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Students spend class time reenacting moments in history, game teaches more than lectures

In Reacting to the Past, an American Culture Studies class, students role play as historical figures.

According to the Barnard website on Reacting to the Past, the class is based around “elaborate games, set in the past, in which students are assigned roles informed by classic texts in the history of ideas.”

Andrew Schoket is the Director of American Culture Studies as well as the professor for the course.

Schoket said the teacher plays the role of game master as opposed to a typical lecturer. He said he doesn’t intervene in the game much, unless it takes a turn to the unrealistic side. But he said it’s “difficult for a game to go off

the rails.”

Schoket said that the class usually completes three games per semester. The first game that the class played this semester was called “Patriots, Loyalists and Revolution in New York City, 1775-76.” The second game was called “Red Clay, 1835: Cherokee Removal and the Meaning of Sovereignty.” The third and current game is called Greenwich Village, 1913: Suffrage, Labor and the New Woman.”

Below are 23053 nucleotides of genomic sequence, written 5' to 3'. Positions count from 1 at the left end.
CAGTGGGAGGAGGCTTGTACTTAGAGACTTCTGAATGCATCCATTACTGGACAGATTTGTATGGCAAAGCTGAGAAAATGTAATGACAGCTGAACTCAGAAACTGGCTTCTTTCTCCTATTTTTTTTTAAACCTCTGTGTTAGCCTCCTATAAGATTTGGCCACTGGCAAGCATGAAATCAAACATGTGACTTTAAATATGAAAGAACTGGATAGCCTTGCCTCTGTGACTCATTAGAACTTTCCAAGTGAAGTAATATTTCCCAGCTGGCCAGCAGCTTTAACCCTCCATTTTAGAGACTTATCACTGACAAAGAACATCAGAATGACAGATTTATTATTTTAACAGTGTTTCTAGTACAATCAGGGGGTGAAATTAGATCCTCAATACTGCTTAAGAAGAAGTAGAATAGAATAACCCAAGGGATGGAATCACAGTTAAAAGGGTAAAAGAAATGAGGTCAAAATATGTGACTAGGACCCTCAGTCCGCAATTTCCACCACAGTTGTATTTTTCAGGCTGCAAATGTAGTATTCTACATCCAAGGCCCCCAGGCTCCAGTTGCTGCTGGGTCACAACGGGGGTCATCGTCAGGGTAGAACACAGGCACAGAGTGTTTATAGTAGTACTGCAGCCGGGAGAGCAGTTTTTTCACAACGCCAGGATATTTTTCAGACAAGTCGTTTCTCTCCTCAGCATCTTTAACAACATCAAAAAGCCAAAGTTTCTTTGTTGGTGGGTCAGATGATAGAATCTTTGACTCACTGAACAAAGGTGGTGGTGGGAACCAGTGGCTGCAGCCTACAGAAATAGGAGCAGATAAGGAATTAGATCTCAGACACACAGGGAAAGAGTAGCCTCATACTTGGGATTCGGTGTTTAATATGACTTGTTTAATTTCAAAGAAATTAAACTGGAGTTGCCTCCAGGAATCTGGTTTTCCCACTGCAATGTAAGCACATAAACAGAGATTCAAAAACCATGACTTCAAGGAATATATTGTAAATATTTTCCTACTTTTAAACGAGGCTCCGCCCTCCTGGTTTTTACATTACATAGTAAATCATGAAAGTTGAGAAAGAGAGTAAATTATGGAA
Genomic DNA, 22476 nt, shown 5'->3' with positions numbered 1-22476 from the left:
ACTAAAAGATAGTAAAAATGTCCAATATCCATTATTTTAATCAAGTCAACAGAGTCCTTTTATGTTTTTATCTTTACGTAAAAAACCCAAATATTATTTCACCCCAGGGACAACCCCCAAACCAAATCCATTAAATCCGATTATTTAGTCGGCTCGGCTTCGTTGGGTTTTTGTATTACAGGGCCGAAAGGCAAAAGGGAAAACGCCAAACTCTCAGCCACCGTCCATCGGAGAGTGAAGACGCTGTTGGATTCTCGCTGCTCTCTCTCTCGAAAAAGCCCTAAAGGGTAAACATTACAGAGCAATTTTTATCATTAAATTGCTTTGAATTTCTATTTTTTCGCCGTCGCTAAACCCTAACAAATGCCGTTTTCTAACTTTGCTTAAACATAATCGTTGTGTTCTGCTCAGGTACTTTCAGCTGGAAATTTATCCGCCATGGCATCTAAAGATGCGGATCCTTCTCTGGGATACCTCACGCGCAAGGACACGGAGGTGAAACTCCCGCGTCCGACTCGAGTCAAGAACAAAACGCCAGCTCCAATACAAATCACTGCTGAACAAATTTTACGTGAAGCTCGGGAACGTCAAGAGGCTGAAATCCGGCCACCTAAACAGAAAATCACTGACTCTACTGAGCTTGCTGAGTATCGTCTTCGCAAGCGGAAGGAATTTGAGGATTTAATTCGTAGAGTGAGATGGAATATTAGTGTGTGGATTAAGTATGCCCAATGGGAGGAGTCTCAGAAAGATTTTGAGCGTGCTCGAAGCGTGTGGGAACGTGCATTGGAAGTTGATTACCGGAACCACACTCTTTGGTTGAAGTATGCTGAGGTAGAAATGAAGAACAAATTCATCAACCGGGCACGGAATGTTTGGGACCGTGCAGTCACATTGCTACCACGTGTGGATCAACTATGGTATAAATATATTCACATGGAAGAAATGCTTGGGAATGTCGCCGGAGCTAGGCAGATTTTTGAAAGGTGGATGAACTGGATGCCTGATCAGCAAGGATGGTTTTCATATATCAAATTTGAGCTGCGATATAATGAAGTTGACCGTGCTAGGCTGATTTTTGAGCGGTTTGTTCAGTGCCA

The current game is being held in the Center for Faculty Excellence on the second floor of University Hall. Schoket said that he switches the class environment for each game. The first game was held in Prout Chapel and the second was held in he Little Red Schoolhouse.

Schoket said each student is assigned the role of a person that was involved in the historical event which the game centers around.

Senior Emma Sales plays Emma Goldman. Sales said her character was an anarchist focused on freedom from the government.

Schoket said that police and law enforcement often tried to silence Goldman when she was speaking in public. This means that any time that Sales talks in the game as Goldman, she may be silenced by the game master.

Sales said that she thinks she gained more from this style of class as opposed to a lecture class.

“I feel more well versed in [history] because I had to play the role of a character,” Sales said.

Freshman Meg Carroll plays Elizabeth Gurly Flynn, who tried to organize a general labor strike for laborer rights.

Carroll said that she often spends an average of five hours per week working for the class outside of the meeting time.

To keep immersed in the game, “you have to know, read and quote the [historical] documents,” Carroll said.

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